Discipline and Participation: The Long-Term Effects of Suspension and School Security on the Political and Civic Engagement of Youth
Editor's Note: This research is part of the “Closing the School Discipline Gap Conference” of January 2013. An overview of the research project can be found here; for a list of the sixteen studies presented, click here.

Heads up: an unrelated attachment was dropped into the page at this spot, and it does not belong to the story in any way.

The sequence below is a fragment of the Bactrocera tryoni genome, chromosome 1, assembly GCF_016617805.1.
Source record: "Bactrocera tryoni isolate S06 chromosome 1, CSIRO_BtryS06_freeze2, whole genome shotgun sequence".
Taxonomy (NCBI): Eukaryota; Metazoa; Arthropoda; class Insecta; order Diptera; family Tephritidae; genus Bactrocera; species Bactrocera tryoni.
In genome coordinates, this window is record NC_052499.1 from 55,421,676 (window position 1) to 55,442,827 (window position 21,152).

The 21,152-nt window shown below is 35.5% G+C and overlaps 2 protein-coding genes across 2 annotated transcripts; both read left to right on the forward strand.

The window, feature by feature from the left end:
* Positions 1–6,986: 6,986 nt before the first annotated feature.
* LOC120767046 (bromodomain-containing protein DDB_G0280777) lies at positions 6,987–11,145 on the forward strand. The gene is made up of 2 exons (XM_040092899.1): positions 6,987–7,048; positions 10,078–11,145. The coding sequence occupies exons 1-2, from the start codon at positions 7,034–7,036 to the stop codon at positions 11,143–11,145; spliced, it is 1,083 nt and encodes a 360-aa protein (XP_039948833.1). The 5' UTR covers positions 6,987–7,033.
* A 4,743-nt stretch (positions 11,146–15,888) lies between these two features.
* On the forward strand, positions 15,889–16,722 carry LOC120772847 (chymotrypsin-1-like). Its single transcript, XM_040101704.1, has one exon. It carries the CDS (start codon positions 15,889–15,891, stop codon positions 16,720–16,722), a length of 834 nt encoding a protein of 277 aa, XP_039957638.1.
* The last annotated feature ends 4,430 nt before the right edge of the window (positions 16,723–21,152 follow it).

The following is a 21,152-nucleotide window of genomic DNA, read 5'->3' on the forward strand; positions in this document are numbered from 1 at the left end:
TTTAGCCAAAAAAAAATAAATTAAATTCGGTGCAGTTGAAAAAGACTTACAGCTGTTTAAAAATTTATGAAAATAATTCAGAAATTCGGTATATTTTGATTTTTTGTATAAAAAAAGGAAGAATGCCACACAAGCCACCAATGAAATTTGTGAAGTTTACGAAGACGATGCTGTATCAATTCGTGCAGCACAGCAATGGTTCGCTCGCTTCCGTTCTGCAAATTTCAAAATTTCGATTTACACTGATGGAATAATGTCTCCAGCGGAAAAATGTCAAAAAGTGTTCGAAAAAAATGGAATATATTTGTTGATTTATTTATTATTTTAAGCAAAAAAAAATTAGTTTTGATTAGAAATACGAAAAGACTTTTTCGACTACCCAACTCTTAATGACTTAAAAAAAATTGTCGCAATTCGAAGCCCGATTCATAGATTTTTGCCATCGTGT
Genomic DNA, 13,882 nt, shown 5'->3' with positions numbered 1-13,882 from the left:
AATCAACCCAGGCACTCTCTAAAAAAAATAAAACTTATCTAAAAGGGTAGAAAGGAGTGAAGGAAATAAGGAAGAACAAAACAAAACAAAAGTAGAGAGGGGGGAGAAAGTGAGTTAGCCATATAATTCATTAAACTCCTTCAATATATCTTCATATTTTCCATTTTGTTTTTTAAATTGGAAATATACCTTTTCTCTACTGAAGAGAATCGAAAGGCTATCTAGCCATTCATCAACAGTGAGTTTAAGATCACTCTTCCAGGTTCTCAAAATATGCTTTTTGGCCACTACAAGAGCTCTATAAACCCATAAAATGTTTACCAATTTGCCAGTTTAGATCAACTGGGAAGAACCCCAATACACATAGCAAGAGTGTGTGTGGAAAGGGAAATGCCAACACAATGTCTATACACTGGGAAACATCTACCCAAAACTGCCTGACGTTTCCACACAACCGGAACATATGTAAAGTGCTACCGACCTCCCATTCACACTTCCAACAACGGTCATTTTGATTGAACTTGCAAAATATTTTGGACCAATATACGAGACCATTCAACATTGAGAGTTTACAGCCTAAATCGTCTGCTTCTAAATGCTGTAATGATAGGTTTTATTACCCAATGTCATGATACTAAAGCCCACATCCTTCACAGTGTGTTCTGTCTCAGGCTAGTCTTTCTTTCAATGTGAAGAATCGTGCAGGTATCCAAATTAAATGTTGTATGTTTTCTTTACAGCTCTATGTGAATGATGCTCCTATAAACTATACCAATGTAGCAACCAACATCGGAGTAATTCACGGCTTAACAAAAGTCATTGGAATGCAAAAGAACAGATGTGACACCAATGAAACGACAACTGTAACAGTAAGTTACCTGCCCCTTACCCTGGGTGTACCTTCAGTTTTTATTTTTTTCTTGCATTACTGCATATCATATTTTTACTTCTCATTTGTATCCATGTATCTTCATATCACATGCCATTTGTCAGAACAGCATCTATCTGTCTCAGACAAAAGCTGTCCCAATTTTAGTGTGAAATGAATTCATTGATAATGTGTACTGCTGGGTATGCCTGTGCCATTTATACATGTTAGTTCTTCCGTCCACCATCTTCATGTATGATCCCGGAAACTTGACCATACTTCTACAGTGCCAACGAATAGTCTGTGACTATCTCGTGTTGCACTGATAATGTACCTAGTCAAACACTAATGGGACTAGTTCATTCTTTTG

In this study we use the National Longitudinal Survey of Adolescent Health (Add Health) dataset to evaluate the long-term influence of school discipline and security on political and civic participation. We find that young adults with a history of suspension in school are less likely than others to vote and volunteer in civic activities after high school, suggesting that suspension negatively impacts the overall likelihood that youth will engage in future political and civic activities. Though Black and Hispanic students suffer negative long-term effects of school suspension far more frequently than others, the results suggest that the intensity of the effect of suspension is consistent across racial/ethnic groups. Overall, these findings are consistent with prior theory and research highlighting the long-term negative implications of punitive disciplinary policies and the salient role schools play in preparing youth to participate in a democratic polity as adults. We conclude that suspension, in particular, is anti-democratic insofar in that it substitutes the exclusion and physical removal of students for dialogue and collaborative problem-solving. The research lends empirical grounds for recommending the concrete reform of school governance and the implementation of more constructive models of discipline.
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